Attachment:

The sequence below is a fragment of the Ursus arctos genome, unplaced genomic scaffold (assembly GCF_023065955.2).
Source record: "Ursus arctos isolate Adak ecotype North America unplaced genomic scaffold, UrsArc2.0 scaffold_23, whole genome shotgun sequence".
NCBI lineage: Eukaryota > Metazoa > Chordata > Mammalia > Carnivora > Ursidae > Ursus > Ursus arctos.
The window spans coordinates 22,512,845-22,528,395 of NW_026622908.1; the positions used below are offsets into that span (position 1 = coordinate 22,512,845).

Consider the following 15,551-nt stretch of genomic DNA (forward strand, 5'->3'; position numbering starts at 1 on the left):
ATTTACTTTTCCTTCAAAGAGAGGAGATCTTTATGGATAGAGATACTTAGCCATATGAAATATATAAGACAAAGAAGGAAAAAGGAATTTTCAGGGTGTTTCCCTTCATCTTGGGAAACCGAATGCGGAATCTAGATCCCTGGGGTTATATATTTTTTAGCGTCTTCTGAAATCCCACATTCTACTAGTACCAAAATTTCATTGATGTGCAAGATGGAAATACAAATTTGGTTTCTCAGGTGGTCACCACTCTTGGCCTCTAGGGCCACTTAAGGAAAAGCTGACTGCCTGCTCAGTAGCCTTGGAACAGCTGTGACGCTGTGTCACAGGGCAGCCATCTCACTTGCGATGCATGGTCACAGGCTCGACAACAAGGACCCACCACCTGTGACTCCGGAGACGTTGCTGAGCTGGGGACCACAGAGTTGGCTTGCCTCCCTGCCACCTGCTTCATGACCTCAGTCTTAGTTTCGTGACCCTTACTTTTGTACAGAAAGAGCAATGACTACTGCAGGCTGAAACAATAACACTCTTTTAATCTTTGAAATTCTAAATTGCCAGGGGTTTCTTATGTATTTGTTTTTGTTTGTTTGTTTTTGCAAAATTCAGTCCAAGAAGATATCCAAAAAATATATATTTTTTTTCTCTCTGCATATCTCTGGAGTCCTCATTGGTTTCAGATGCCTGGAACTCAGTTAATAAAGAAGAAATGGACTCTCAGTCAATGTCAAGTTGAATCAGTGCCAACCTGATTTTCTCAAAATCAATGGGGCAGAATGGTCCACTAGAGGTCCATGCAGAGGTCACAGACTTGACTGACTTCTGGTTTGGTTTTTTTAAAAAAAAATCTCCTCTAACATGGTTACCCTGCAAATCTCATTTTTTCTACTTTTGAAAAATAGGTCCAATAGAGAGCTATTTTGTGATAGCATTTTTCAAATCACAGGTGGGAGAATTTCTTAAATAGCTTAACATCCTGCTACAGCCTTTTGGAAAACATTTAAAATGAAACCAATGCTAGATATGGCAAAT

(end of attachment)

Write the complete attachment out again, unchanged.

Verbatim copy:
The sequence below is a fragment of the Ursus arctos genome, unplaced genomic scaffold (assembly GCF_023065955.2).
Source record: "Ursus arctos isolate Adak ecotype North America unplaced genomic scaffold, UrsArc2.0 scaffold_23, whole genome shotgun sequence".
NCBI lineage: Eukaryota > Metazoa > Chordata > Mammalia > Carnivora > Ursidae > Ursus > Ursus arctos.
The window spans coordinates 22,512,845-22,528,395 of NW_026622908.1; the positions used below are offsets into that span (position 1 = coordinate 22,512,845).

Consider the following 15,551-nt stretch of genomic DNA (forward strand, 5'->3'; position numbering starts at 1 on the left):
ATTTACTTTTCCTTCAAAGAGAGGAGATCTTTATGGATAGAGATACTTAGCCATATGAAATATATAAGACAAAGAAGGAAAAAGGAATTTTCAGGGTGTTTCCCTTCATCTTGGGAAACCGAATGCGGAATCTAGATCCCTGGGGTTATATATTTTTTAGCGTCTTCTGAAATCCCACATTCTACTAGTACCAAAATTTCATTGATGTGCAAGATGGAAATACAAATTTGGTTTCTCAGGTGGTCACCACTCTTGGCCTCTAGGGCCACTTAAGGAAAAGCTGACTGCCTGCTCAGTAGCCTTGGAACAGCTGTGACGCTGTGTCACAGGGCAGCCATCTCACTTGCGATGCATGGTCACAGGCTCGACAACAAGGACCCACCACCTGTGACTCCGGAGACGTTGCTGAGCTGGGGACCACAGAGTTGGCTTGCCTCCCTGCCACCTGCTTCATGACCTCAGTCTTAGTTTCGTGACCCTTACTTTTGTACAGAAAGAGCAATGACTACTGCAGGCTGAAACAATAACACTCTTTTAATCTTTGAAATTCTAAATTGCCAGGGGTTTCTTATGTATTTGTTTTTGTTTGTTTGTTTTTGCAAAATTCAGTCCAAGAAGATATCCAAAAAATATATATTTTTTTTCTCTCTGCATATCTCTGGAGTCCTCATTGGTTTCAGATGCCTGGAACTCAGTTAATAAAGAAGAAATGGACTCTCAGTCAATGTCAAGTTGAATCAGTGCCAACCTGATTTTCTCAAAATCAATGGGGCAGAATGGTCCACTAGAGGTCCATGCAGAGGTCACAGACTTGACTGACTTCTGGTTTGGTTTTTTTAAAAAAAAATCTCCTCTAACATGGTTACCCTGCAAATCTCATTTTTTCTACTTTTGAAAAATAGGTCCAATAGAGAGCTATTTTGTGATAGCATTTTTCAAATCACAGGTGGGAGAATTTCTTAAATAGCTTAACATCCTGCTACAGCCTTTTGGAAAACATTTAAAATGAAACCAATGCTAGATATGGCAAAT